Talking about the buckles through which the mounting straps go, Sherman was able to break through one of them through the course of the trip, and then had to rely on bungee cords to protect his bag from flying away. It’s also rather easy to tear off the buckle from the bag, and you have to be careful, and handle the mounting with a soft touch.
The zips didn’t fail during this trip, but they are again not very confidence inspiring. They aren’t the normal big and beefy type zips you see on some other luggage systems or riding jackets, they look very delicate and soft. I did push them a lot on this ride, but they didn’t fail on me, which is awesome. Just that I don’t think they’ll be able to take such abuse for a very long time.
The rain cover is something that I didn’t get to use on this trip, but was advised by many Tailpack owners to avoid using as much as possible. The rain cover comes with a string tightening system, which doesn’t seem to work as expected. The rain cover needs to be secured using bungee cords, otherwise it flops open from near the rider’s ass and gets all wet and slimy. Not personal experience, but words of other experienced riders.
So again, it’s a mixed bag as far as build quality goes. Some things are kick ass, others not so kick ass.
Ease of use (7/10)
Well, fuck. I hate to be repetitive, but it’s a mixed bag again. Mounting the Dirtsack Tailpack on my Duke 390 was a task in itself, and took me a good 5 minutes every morning. It took a lot of R&D to find the perfect way to tie it too, without which you keep facing some problem or the other. Because of Duke’s tiny pillion seat, the bag covers the tail light and indicators if mounted too far back. Because the bag is rather wide, not mounting it too far back causes it to bounce against your back, something that I absolutely hate.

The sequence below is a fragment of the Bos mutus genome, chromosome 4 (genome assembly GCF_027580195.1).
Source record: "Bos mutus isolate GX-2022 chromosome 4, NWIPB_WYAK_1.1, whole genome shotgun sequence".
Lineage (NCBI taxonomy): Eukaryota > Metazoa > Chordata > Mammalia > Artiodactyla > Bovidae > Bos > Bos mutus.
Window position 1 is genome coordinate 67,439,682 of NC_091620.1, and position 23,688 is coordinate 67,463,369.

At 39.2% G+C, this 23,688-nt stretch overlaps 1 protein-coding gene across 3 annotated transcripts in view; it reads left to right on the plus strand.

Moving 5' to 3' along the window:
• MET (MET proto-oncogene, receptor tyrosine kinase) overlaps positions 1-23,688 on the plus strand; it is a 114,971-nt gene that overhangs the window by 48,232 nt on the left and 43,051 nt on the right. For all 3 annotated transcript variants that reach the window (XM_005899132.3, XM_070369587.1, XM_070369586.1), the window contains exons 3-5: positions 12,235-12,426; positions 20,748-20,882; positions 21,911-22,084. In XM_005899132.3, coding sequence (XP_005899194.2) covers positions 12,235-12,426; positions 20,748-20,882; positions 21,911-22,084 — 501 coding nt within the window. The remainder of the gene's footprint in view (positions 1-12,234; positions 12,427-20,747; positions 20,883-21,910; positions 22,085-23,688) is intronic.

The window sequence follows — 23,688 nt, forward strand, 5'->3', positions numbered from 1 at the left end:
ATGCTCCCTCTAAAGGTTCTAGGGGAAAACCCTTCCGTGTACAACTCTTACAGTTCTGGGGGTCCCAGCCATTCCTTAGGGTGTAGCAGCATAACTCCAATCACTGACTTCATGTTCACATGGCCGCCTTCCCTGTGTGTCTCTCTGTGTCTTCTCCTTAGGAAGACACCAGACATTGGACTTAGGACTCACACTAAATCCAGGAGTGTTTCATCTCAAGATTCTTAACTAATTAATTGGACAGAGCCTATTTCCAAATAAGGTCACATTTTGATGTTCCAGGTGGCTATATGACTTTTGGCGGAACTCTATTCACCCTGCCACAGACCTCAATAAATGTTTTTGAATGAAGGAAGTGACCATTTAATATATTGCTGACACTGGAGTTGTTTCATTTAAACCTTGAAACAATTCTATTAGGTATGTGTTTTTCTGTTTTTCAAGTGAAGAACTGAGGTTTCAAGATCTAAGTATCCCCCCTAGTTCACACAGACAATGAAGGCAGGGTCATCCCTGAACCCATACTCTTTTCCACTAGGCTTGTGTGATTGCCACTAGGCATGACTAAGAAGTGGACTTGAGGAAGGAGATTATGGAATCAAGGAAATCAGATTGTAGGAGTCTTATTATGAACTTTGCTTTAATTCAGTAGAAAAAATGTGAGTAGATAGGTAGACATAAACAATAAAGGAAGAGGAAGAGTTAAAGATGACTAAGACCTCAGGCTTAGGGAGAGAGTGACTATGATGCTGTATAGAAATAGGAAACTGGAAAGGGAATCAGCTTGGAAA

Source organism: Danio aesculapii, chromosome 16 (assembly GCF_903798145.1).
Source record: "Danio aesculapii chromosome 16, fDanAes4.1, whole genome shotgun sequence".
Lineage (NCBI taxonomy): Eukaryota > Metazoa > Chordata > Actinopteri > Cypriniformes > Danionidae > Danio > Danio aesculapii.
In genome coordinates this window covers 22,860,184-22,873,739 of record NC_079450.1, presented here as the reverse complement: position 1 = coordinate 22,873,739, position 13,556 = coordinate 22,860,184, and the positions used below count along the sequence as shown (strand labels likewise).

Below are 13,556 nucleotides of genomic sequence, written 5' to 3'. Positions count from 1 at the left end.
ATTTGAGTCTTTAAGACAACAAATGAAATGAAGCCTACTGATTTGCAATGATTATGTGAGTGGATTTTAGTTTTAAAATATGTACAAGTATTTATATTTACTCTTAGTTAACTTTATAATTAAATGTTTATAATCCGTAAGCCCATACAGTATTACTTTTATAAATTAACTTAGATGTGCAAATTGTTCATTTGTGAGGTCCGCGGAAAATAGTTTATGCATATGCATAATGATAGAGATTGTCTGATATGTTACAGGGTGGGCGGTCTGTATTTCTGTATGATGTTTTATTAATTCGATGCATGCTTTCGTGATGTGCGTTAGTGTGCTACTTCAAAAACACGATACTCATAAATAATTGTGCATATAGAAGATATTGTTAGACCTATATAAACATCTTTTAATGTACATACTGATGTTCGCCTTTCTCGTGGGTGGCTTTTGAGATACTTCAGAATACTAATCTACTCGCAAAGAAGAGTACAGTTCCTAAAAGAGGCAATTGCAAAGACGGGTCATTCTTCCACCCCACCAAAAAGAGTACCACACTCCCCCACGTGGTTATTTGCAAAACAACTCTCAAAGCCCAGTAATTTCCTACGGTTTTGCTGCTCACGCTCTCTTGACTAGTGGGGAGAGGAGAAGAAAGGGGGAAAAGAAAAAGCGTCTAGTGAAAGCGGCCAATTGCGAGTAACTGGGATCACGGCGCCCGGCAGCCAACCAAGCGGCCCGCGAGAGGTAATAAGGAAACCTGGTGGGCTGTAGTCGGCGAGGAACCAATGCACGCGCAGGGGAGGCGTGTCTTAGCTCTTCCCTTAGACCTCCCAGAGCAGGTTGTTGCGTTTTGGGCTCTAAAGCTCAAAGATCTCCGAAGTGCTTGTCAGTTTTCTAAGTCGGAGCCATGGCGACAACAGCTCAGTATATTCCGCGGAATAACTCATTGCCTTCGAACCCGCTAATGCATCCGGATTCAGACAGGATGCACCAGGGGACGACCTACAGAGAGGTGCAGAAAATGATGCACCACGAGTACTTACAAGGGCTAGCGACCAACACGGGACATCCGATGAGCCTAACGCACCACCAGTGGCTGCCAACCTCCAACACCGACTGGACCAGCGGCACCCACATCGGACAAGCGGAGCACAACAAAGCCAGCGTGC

All through the trip I used all 4 mounting straps and then 1 bungee cord to further pull the bag towards the rear. This worked perfectly, and the bag didn’t even move a single inch. Sherman used only the front 2 straps and the bungee cord, and that seemed for work for him as well. Once your bag is set in its place, it won’t move, but setting in its place will take a lot of initial effort, and then small efforts each morning. Dismounting the bag is easier, and takes about 2 minutes.
If properly mounted, the bag does not interfere with your riding pleasure, at all. You can corner as hard as you like, brake or accelerate as quick as you feel, and the bag will not cock block your fun in any way. The Tailpack fits perfectly with the Viaterra Velox bags too, with both bags being easily accessible and not interfering with each other’s mojo. I haven’t checked how the Tailpack fits with Dirtsack saddle bags, but I can’t imagine it being too bad. Off the bike, the Tailpack is extremely easy to move, something that is a nightmare with the Viaterra Claw. Full marks there!
In short, the Dirtsack Tailpack takes some effort to mount, but once done works like it’s not even there. Very easy to carry off the bike too!
Dirtsack Tailpack riding luggage review: Verdict (7/10)
The Dirtsack Tailpack riding luggage is a very decent item, priced very well at 2100 bucks. It may not have the space of Viaterra luggage, or the premium feel of Rynox stuff, but it is perfect bang for the buck! Being a universal system, you can buy it safely without any issues when you upgrade your ride. People taking it to Ladakh or other rain hit areas may face some trouble with the rain cover, but it’s like they say, with enough bungee cords you can force the heavens to bow down to earth.
Don’t quote me on that.